What Mexico can teach New York

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Recently, the Financial Times picked up on the success of Mexico's conditional cash transfer program. Hailed as a genuine development success story, Mexico in 1997 instituted a program in which mothers from poor families received cash payments conditional on obligations such as their children's school attendance. A randomized evaluation was incorporated into the program from the beginning, and the results of it suggest the program - originally called Progresa, later rebranded as Oportunidades - has been quite effective at achieving its goals. (A summary evaluation of Progresa can be found here.)

It's interesting to see how far this program has spread beyond Mexico's borders. I suspect part of the appeal is not only its demonstrated success, but also the fact that conditional cash transfers appear 'post-partisan'. This concept incorporates elements both of state support but also of incentives, thus making it appealing to a pretty wide spectrum. Even New York city has decided to imitate the program. According to the article in the FT:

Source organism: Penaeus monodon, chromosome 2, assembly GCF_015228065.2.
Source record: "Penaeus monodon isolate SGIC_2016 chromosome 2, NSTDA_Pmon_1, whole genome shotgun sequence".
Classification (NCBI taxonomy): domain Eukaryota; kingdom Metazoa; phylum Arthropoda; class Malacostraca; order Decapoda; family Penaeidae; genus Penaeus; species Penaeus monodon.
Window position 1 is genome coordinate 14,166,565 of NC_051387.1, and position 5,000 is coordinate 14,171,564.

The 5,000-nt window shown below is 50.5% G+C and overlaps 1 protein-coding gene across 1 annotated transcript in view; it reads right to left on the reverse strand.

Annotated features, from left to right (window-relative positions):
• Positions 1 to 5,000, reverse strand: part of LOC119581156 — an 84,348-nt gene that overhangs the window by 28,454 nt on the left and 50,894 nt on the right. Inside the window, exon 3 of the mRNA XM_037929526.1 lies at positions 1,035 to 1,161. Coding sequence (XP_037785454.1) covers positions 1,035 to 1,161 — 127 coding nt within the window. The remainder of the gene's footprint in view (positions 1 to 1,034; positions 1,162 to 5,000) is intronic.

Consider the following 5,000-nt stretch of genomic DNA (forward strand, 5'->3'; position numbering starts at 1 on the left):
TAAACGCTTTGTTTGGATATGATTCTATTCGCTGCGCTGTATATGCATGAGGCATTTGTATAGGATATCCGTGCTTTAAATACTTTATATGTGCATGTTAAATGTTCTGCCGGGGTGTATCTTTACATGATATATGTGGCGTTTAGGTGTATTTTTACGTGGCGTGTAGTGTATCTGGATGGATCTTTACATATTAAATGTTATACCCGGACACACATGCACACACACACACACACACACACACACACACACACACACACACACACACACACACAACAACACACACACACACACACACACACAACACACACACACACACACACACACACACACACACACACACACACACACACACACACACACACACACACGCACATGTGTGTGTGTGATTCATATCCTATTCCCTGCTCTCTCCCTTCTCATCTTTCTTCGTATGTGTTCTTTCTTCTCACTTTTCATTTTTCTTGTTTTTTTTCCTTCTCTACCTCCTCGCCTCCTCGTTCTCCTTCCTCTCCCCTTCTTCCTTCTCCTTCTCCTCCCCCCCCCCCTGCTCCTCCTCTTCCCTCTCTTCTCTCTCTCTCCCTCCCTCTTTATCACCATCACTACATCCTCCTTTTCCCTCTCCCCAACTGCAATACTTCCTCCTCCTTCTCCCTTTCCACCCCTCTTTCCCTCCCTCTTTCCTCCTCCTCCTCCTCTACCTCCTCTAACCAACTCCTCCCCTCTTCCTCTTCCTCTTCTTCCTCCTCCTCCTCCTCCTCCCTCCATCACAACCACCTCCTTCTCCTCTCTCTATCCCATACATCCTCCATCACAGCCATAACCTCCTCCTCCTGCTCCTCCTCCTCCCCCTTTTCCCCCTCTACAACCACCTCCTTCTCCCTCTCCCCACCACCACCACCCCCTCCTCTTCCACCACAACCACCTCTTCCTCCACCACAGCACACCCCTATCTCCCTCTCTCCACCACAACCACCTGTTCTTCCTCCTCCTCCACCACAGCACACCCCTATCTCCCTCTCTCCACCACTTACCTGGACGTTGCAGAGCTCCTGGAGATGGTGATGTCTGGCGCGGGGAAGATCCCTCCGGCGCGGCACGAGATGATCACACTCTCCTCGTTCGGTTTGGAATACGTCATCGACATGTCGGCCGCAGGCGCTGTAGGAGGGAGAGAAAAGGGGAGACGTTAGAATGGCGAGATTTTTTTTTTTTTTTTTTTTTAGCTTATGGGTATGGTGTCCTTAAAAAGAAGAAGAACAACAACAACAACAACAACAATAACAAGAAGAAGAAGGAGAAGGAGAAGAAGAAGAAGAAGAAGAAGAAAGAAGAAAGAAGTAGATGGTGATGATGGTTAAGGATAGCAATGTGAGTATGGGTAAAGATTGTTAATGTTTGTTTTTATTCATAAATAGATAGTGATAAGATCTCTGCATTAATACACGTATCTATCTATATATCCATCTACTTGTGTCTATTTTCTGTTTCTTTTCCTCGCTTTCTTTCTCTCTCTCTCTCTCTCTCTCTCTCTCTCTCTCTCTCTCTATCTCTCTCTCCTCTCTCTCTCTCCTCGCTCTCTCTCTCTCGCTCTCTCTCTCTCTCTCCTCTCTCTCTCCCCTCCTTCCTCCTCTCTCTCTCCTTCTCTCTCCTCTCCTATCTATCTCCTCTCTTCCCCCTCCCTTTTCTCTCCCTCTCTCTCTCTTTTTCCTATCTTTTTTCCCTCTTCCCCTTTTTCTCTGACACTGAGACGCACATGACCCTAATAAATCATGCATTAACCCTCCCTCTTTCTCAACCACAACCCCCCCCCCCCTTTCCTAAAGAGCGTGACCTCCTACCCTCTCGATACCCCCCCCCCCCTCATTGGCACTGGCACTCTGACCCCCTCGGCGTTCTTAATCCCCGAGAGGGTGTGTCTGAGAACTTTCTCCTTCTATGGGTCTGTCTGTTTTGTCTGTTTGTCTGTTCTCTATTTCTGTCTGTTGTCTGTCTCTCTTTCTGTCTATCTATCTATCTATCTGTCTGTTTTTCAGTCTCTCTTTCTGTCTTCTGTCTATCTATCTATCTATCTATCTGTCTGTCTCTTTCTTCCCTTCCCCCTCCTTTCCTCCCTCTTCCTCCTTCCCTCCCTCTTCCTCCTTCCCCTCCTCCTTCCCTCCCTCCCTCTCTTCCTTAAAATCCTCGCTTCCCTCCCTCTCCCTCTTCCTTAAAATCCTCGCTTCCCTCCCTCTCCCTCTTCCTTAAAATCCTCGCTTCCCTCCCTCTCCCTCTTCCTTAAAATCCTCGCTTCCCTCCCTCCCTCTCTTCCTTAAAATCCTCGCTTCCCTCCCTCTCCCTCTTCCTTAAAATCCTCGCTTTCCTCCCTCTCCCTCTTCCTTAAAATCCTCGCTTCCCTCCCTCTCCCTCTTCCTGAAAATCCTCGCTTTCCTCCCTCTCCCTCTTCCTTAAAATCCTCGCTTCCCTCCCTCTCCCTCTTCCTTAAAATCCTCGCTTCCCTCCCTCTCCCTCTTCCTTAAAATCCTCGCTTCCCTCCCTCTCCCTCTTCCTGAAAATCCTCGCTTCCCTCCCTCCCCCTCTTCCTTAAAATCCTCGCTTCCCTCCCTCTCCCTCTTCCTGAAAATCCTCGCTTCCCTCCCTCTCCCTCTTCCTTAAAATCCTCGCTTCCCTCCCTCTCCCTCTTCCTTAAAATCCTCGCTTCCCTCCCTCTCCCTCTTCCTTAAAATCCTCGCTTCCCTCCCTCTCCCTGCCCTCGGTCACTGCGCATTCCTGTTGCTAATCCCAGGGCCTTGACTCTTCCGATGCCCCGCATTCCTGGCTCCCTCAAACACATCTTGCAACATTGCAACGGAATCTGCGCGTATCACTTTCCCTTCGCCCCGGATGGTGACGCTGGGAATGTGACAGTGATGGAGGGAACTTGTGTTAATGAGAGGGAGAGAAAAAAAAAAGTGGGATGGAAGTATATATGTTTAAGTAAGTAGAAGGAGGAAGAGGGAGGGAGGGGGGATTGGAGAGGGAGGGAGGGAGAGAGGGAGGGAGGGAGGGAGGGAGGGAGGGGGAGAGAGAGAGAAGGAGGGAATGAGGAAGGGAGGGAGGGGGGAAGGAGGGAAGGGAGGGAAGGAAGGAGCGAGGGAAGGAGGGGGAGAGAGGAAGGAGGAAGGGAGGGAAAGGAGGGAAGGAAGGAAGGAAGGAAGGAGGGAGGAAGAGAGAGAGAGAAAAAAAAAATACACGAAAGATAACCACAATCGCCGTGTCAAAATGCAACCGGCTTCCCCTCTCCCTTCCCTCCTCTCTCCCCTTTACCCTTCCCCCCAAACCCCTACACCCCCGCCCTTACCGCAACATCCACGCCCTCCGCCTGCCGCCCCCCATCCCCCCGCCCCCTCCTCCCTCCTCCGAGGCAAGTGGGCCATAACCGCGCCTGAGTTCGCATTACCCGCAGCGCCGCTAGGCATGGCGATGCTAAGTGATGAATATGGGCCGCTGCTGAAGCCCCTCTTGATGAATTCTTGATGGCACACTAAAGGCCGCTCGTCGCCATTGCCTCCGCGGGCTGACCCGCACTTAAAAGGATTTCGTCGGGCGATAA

Nonetheless, the Mexican experience quickly inspired other countries in Latin America and, more recently, initiatives in Asia and Africa. Last autumn Michael Bloomberg, the mayor of New York, unveiled the first payments for Opportunity NYC, paying an average of $546 to families in the city who met certain education, health and employment targets.

In other words, the citizens of New York are benefiting from an experiment carried out in Mexico, but New York paid none of the costs of the experiment. What we have, I think, is a global public good in the form of policy experimentation and evaluation. If so many countries are free riding on the results of this experiment, perhaps the world is drastically underinvesting in these types of experiments?


Ryan Hahn

Operations Officer

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